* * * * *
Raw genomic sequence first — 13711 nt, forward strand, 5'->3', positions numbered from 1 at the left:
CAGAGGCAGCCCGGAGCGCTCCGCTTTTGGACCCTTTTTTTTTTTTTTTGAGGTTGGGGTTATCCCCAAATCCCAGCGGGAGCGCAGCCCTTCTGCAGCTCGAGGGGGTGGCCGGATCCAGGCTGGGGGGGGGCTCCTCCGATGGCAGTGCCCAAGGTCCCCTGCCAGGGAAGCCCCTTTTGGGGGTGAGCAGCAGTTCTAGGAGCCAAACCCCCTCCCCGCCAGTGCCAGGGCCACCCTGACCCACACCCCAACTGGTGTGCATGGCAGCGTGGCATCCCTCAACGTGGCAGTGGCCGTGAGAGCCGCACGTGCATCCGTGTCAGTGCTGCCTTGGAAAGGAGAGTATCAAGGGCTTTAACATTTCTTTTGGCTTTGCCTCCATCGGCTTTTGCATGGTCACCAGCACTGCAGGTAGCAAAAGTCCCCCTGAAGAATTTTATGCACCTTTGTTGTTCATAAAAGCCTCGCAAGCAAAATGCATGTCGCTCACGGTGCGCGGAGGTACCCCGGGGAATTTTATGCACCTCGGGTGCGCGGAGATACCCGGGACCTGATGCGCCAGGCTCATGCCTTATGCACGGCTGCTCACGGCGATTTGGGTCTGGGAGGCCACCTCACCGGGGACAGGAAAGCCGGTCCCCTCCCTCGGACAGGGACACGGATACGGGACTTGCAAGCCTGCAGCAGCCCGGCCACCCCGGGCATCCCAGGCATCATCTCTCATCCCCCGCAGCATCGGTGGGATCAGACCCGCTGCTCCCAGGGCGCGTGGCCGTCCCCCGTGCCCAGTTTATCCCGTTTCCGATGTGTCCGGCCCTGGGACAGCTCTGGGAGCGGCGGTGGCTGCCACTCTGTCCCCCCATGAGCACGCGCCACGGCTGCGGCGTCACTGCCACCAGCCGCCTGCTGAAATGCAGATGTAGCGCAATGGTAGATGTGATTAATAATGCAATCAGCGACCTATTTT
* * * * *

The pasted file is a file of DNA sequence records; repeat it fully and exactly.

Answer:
Raw genomic sequence first — 13711 nt, forward strand, 5'->3', positions numbered from 1 at the left:
CAGAGGCAGCCCGGAGCGCTCCGCTTTTGGACCCTTTTTTTTTTTTTTTGAGGTTGGGGTTATCCCCAAATCCCAGCGGGAGCGCAGCCCTTCTGCAGCTCGAGGGGGTGGCCGGATCCAGGCTGGGGGGGGGCTCCTCCGATGGCAGTGCCCAAGGTCCCCTGCCAGGGAAGCCCCTTTTGGGGGTGAGCAGCAGTTCTAGGAGCCAAACCCCCTCCCCGCCAGTGCCAGGGCCACCCTGACCCACACCCCAACTGGTGTGCATGGCAGCGTGGCATCCCTCAACGTGGCAGTGGCCGTGAGAGCCGCACGTGCATCCGTGTCAGTGCTGCCTTGGAAAGGAGAGTATCAAGGGCTTTAACATTTCTTTTGGCTTTGCCTCCATCGGCTTTTGCATGGTCACCAGCACTGCAGGTAGCAAAAGTCCCCCTGAAGAATTTTATGCACCTTTGTTGTTCATAAAAGCCTCGCAAGCAAAATGCATGTCGCTCACGGTGCGCGGAGGTACCCCGGGGAATTTTATGCACCTCGGGTGCGCGGAGATACCCGGGACCTGATGCGCCAGGCTCATGCCTTATGCACGGCTGCTCACGGCGATTTGGGTCTGGGAGGCCACCTCACCGGGGACAGGAAAGCCGGTCCCCTCCCTCGGACAGGGACACGGATACGGGACTTGCAAGCCTGCAGCAGCCCGGCCACCCCGGGCATCCCAGGCATCATCTCTCATCCCCCGCAGCATCGGTGGGATCAGACCCGCTGCTCCCAGGGCGCGTGGCCGTCCCCCGTGCCCAGTTTATCCCGTTTCCGATGTGTCCGGCCCTGGGACAGCTCTGGGAGCGGCGGTGGCTGCCACTCTGTCCCCCCATGAGCACGCGCCACGGCTGCGGCGTCACTGCCACCAGCCGCCTGCTGAAATGCAGATGTAGCGCAATGGTAGATGTGATTAATAATGCAATCAGCGACCTATTTT